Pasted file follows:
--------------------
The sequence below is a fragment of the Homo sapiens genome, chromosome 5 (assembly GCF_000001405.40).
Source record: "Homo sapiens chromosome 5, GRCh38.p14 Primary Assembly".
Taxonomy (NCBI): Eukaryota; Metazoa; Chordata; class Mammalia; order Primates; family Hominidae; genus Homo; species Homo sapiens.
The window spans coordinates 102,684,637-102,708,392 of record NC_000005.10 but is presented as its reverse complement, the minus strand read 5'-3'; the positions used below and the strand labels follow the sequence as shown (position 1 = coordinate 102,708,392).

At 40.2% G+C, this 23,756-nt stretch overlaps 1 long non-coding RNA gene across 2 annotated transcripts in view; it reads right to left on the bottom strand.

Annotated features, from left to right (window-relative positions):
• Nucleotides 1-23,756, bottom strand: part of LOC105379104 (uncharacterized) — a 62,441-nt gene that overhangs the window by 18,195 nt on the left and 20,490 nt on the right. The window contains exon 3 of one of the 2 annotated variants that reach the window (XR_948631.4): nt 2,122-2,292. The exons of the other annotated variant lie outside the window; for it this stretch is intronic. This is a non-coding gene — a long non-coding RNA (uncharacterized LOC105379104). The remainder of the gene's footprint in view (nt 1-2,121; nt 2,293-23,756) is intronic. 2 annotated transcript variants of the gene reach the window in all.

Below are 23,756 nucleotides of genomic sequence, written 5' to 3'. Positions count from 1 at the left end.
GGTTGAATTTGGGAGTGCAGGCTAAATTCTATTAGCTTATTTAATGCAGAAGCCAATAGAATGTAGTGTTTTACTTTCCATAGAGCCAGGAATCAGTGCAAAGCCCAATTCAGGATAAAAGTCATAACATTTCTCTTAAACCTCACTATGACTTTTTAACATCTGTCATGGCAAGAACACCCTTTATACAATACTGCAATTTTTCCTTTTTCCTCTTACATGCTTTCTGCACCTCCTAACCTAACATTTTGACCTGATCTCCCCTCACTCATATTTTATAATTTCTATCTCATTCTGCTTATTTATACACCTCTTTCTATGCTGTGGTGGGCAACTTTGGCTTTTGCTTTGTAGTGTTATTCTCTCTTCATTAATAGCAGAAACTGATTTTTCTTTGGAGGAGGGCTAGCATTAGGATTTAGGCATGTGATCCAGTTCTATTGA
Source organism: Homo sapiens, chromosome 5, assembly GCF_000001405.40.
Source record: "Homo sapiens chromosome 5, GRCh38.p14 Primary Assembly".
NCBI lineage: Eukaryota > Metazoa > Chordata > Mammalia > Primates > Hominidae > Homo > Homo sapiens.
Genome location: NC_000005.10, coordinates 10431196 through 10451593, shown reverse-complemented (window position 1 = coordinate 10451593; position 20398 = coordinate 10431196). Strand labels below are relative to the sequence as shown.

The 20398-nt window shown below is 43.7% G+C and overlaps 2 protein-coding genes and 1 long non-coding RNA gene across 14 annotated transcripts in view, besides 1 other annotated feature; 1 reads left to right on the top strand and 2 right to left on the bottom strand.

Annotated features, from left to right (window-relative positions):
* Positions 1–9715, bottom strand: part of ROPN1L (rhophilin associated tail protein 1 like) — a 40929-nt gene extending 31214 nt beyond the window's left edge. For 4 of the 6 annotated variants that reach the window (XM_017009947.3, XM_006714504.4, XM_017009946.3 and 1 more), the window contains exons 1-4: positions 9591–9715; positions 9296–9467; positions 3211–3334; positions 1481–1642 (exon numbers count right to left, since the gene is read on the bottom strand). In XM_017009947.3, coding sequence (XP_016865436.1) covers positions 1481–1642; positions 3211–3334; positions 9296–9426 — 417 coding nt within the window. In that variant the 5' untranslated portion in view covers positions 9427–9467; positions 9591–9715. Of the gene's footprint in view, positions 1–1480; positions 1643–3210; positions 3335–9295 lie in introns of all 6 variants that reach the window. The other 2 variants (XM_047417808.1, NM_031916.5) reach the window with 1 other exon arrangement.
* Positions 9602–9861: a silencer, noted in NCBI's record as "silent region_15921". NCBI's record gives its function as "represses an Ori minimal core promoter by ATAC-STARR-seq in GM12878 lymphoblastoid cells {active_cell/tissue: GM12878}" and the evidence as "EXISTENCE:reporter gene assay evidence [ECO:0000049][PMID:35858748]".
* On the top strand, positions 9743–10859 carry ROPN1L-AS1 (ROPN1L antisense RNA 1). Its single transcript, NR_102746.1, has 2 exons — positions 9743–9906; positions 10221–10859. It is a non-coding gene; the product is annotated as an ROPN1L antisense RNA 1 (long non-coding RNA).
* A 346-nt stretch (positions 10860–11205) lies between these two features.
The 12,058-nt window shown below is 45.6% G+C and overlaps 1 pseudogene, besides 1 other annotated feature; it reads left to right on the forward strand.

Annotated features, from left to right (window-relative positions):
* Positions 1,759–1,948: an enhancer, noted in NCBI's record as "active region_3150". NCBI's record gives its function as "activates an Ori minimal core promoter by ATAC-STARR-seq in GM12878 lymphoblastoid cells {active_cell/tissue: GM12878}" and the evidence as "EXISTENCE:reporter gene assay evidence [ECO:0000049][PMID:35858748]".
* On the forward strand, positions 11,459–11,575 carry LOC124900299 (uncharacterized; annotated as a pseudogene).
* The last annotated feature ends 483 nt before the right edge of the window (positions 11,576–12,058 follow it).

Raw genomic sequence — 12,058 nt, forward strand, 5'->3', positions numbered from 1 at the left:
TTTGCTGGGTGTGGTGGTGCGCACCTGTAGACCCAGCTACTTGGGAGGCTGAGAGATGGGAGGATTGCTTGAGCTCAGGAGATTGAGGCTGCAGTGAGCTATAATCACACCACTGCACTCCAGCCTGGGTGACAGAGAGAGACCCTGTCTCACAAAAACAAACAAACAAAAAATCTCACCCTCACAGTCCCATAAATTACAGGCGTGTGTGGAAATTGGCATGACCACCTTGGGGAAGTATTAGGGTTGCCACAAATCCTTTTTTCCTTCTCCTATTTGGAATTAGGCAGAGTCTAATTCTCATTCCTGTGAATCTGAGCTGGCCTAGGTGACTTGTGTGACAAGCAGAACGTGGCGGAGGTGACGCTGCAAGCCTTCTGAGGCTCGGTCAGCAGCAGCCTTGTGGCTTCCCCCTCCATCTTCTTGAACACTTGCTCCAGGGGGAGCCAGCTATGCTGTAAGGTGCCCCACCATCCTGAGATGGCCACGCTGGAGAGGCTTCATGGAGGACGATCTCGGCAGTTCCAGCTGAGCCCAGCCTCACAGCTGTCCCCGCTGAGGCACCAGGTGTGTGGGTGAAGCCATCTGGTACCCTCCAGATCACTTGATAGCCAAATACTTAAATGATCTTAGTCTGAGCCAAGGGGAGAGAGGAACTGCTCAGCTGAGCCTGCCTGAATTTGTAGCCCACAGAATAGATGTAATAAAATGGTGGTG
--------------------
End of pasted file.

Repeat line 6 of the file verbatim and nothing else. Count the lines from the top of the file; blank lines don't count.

Annotated features, from left to right (window-relative positions):